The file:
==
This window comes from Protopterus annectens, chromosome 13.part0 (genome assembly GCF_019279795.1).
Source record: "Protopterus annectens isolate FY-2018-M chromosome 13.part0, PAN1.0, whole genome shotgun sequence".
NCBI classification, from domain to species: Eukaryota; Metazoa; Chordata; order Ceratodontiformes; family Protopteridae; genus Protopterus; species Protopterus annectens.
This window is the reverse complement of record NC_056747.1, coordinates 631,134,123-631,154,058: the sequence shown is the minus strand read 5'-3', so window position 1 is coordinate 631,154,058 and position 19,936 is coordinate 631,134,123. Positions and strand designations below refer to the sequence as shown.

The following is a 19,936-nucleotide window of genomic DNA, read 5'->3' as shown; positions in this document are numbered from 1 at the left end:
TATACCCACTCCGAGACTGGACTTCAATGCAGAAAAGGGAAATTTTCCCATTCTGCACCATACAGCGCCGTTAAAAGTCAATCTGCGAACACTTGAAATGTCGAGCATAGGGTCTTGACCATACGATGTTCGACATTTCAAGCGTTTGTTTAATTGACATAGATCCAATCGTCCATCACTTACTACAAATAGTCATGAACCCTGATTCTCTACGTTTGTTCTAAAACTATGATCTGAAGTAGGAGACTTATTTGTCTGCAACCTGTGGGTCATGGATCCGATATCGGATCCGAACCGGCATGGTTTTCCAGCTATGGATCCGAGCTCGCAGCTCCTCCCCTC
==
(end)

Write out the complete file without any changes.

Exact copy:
This window comes from Protopterus annectens, chromosome 13.part0 (genome assembly GCF_019279795.1).
Source record: "Protopterus annectens isolate FY-2018-M chromosome 13.part0, PAN1.0, whole genome shotgun sequence".
NCBI classification, from domain to species: Eukaryota; Metazoa; Chordata; order Ceratodontiformes; family Protopteridae; genus Protopterus; species Protopterus annectens.
This window is the reverse complement of record NC_056747.1, coordinates 631,134,123-631,154,058: the sequence shown is the minus strand read 5'-3', so window position 1 is coordinate 631,154,058 and position 19,936 is coordinate 631,134,123. Positions and strand designations below refer to the sequence as shown.

The following is a 19,936-nucleotide window of genomic DNA, read 5'->3' as shown; positions in this document are numbered from 1 at the left end:
TATACCCACTCCGAGACTGGACTTCAATGCAGAAAAGGGAAATTTTCCCATTCTGCACCATACAGCGCCGTTAAAAGTCAATCTGCGAACACTTGAAATGTCGAGCATAGGGTCTTGACCATACGATGTTCGACATTTCAAGCGTTTGTTTAATTGACATAGATCCAATCGTCCATCACTTACTACAAATAGTCATGAACCCTGATTCTCTACGTTTGTTCTAAAACTATGATCTGAAGTAGGAGACTTATTTGTCTGCAACCTGTGGGTCATGGATCCGATATCGGATCCGAACCGGCATGGTTTTCCAGCTATGGATCCGAGCTCGCAGCTCCTCCCCTC